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I'm Ellie, and I'm going to be doing my very first internship this summer. It's pretty exciting. I've never had an office job.

Thursday, September 19, 2013

Memories in the Making

     In the book The Things They Carried, the soldiers of the Alpha company had to carry things that were both tangible and intangible. "Pocket knives, heat tabs, wristwatches, dog tags, mosquito repellent" are a few things that every man had to carry (O'Brien 2). Other things such as the "toothbrush, dental floss, and several hotel sized pars of soap" carried by Dave Jensen weren't necessary, but they say a lot about who he was (O'Brien 2). He practiced good hygiene even if it meant some extra weight. Some of the things carried were not in their rucksacks, but in their hearts, such as the love for Martha carried by Jimmy Cross. What we carry in the physical realm and in the mental realm say a good deal about who we are and what we believe in. It is vital to understand this concept of the things we carry defining us because without some things, we don't know who we are. This is true for at least one thing that everyone carries, memory.

     Memories not only make a person who they are, but our own memories make all the other people around us. How does one know that his mother is really his mother? Memory says that this otherwise random woman is his mother because of things done in the past, i.e. he was told that woman was his mother, she said she was his mother, she took care of him, showed love and affection. Someone would not know these things, however, if they could not remember said past. Tim O'Brien is very aware of this concept of memories building people in our minds and shows his great understanding in his novel The Things They Carried.

     O'Brien has made up the main characters in his novel. He tells us that they did not exist in the chapter "Good Form." This is quite strange considering the book is dedicated to them. Kiowa, Rat Kiley, Jimmy Cross, and friends may or may not have been based on real people, but the most outstanding idea here is that this book is a compilation of O'Brien's memories from Vietnam. Not only that, but it is his memories portrayed in a way that makes his readers feel the same way he did out in Vietnam. This is where his idea of story-truth and happening-truth arises. O'Brien says, "I want you to feel what I felt. I want you to know why story truth is truer sometimes than happening-truth," (171). He then goes on to say that he can give the dead from the war a new life by creating his own memories about them. Is it lying? Maybe, but O'Brien wants those people he was afraid to see then to have meaning now, which is an honorable task.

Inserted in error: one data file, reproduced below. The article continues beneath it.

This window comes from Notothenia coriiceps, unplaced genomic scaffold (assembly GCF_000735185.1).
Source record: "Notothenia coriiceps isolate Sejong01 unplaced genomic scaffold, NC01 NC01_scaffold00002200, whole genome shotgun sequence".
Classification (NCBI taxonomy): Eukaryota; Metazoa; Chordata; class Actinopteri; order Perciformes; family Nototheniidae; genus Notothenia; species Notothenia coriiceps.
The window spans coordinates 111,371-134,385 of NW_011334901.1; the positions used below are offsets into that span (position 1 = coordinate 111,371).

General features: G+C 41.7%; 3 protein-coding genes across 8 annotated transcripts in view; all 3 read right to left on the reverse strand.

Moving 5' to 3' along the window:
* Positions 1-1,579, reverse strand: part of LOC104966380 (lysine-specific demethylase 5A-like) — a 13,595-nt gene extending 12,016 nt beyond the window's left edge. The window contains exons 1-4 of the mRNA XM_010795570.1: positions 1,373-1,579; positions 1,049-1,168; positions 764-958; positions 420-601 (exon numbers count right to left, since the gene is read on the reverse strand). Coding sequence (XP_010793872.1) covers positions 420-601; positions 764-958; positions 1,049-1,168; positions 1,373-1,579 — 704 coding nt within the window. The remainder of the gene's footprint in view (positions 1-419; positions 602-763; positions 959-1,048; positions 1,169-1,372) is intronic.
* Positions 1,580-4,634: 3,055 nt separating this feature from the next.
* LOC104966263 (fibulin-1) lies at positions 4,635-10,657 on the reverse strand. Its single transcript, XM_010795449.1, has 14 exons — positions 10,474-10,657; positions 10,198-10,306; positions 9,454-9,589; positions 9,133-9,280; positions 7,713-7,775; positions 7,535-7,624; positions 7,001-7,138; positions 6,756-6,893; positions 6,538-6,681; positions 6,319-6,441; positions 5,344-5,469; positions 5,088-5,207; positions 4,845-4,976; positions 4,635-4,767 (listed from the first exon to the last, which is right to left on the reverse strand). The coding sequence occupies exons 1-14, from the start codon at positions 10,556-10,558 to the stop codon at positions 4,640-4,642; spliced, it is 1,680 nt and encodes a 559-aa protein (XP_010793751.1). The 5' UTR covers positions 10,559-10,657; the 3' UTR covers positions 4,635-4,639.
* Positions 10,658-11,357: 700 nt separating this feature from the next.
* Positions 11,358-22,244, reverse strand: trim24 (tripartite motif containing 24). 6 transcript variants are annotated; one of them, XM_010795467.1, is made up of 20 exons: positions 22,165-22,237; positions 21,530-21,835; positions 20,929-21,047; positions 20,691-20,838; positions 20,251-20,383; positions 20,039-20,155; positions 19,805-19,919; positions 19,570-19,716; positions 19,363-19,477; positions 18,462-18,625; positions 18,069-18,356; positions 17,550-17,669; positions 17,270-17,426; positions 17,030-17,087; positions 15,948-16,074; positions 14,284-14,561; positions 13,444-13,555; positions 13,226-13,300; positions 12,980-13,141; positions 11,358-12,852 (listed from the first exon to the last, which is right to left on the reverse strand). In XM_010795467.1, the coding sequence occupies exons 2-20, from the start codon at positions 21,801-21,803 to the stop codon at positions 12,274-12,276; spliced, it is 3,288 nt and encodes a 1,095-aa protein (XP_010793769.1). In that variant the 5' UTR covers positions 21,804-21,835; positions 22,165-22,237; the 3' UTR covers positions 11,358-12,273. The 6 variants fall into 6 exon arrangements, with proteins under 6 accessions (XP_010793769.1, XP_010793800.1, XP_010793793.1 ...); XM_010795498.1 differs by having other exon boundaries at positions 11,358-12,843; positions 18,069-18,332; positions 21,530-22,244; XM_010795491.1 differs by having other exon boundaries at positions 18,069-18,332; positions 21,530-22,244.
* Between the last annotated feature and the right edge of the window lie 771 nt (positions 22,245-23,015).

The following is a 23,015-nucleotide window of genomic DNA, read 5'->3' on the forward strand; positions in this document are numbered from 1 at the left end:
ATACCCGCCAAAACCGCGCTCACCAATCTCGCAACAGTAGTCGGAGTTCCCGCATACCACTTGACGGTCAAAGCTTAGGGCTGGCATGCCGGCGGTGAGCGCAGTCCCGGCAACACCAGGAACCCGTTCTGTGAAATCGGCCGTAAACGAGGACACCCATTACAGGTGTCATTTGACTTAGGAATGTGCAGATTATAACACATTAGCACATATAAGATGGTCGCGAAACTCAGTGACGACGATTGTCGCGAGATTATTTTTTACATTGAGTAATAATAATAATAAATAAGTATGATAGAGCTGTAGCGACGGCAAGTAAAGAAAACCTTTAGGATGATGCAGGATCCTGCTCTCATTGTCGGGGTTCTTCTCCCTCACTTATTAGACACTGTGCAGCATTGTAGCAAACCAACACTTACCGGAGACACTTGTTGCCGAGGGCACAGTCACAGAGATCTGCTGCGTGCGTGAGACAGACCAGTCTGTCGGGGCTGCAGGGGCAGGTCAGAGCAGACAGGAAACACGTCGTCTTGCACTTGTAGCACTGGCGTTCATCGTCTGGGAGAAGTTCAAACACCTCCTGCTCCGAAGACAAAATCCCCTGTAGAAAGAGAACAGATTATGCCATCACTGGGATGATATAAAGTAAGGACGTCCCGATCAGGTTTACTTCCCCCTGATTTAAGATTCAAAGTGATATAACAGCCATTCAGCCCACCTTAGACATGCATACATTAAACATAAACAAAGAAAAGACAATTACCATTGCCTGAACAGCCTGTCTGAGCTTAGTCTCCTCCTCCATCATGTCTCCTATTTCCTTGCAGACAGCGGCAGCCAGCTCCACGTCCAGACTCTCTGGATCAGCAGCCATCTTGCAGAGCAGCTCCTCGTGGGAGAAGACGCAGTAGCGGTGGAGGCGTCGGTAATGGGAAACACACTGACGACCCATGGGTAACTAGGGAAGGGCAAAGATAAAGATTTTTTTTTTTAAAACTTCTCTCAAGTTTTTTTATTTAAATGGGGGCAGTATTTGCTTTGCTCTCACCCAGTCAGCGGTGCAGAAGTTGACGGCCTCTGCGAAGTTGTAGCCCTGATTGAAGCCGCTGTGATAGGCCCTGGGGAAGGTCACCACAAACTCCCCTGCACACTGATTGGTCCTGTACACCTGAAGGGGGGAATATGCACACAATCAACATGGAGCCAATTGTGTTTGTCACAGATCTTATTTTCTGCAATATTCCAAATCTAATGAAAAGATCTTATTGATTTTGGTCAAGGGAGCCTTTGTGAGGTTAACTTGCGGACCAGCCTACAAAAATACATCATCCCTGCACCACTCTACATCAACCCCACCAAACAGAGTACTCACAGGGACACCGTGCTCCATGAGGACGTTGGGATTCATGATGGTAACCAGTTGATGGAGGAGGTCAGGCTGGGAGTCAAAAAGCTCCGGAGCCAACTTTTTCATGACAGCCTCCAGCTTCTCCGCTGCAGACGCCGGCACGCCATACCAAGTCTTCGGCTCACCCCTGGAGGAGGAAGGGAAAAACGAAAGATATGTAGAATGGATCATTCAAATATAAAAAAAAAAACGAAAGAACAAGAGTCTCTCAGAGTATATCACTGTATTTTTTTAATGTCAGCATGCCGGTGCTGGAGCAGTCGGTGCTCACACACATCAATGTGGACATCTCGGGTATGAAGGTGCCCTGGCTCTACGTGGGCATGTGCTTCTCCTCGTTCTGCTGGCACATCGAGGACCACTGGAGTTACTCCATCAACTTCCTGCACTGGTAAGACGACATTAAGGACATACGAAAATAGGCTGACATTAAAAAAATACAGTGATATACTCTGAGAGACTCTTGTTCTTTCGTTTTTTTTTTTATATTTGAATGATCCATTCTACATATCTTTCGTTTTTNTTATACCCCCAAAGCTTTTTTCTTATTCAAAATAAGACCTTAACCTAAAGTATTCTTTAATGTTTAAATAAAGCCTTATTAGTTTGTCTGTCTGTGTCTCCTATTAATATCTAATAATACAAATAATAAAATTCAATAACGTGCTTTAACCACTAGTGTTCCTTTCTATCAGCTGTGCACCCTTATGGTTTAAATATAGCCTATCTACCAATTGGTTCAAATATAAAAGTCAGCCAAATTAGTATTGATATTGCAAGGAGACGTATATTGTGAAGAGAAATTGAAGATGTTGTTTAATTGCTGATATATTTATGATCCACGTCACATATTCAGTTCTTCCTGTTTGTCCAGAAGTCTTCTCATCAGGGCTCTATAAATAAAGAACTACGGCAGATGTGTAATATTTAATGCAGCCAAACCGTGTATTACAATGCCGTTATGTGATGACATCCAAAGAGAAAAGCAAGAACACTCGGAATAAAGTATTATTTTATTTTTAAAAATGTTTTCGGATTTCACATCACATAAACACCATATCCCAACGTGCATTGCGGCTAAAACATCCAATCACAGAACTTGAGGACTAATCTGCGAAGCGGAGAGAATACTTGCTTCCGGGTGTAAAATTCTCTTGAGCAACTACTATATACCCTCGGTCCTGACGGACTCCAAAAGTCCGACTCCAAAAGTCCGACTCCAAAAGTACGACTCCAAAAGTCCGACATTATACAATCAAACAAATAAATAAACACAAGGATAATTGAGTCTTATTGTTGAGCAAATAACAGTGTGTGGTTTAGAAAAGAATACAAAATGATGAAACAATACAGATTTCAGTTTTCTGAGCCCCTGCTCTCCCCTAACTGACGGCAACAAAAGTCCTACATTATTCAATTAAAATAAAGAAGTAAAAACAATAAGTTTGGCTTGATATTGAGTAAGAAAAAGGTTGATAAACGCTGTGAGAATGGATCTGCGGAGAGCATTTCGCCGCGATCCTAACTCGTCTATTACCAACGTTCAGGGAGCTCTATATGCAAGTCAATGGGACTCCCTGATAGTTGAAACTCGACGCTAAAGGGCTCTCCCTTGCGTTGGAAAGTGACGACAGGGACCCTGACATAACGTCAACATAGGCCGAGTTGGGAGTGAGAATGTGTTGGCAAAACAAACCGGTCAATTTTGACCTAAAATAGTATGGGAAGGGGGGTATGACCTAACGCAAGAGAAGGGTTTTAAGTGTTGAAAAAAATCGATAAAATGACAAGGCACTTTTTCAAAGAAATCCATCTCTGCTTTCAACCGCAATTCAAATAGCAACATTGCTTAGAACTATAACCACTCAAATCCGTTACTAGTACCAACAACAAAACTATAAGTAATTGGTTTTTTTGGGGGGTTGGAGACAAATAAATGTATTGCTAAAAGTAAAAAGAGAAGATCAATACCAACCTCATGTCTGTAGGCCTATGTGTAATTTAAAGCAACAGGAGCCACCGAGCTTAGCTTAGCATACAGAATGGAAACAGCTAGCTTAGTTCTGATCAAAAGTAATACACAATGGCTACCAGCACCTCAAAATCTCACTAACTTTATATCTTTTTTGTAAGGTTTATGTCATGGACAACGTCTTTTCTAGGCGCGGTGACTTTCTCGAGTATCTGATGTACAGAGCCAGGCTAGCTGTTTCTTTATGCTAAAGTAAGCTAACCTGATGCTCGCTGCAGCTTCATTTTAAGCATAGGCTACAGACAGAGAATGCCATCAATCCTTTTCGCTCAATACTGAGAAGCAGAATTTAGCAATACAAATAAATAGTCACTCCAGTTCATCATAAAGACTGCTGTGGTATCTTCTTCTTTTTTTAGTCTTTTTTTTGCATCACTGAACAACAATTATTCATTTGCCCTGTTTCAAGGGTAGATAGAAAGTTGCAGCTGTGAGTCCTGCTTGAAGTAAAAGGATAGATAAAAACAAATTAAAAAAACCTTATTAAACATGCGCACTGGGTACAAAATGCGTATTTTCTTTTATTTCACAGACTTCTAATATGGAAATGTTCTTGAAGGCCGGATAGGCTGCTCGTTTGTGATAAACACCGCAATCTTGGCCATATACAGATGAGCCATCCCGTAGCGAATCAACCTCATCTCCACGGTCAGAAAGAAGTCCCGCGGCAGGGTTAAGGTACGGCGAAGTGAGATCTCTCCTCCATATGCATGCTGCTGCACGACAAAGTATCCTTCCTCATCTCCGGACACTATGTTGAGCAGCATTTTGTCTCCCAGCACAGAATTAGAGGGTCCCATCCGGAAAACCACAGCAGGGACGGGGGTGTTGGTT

O'Brien uses memory to retell his experience in the war and to give life to any of the Vietnam War's victims he came into contact with. Whether it was the man he supposedly killed or Kiowa drowning, O'Brien uses memory to breathe life back into those people, so that they can die a noble death and that we may know they're story. Many soldiers and civilians died in such horrible ways, it is quite wonderful that one person wants to remember them in an honorable way, even if it is "lying". Building people out of memories is something that every one does, but O'Brien does this in a very elegant way. He does it in a manner that makes his imaginary people feel real. His imaginary friends now have immortal stories because he so thoroughly built them with the memories he wished he had.

The Things They Carried by Tim O'Brien

1 comment:

  1. This blog was very well written. I like that your topic was a deep subject matter. I feel that some of the best stories are about an idea that is deep where you can explore ideas that maybe other people have not thought about. I also thought you used many quotes from the book which helped to back up your story. I like how you went into depth about why O'Brien tells a story where we, as the audience, do not know if it is true or not.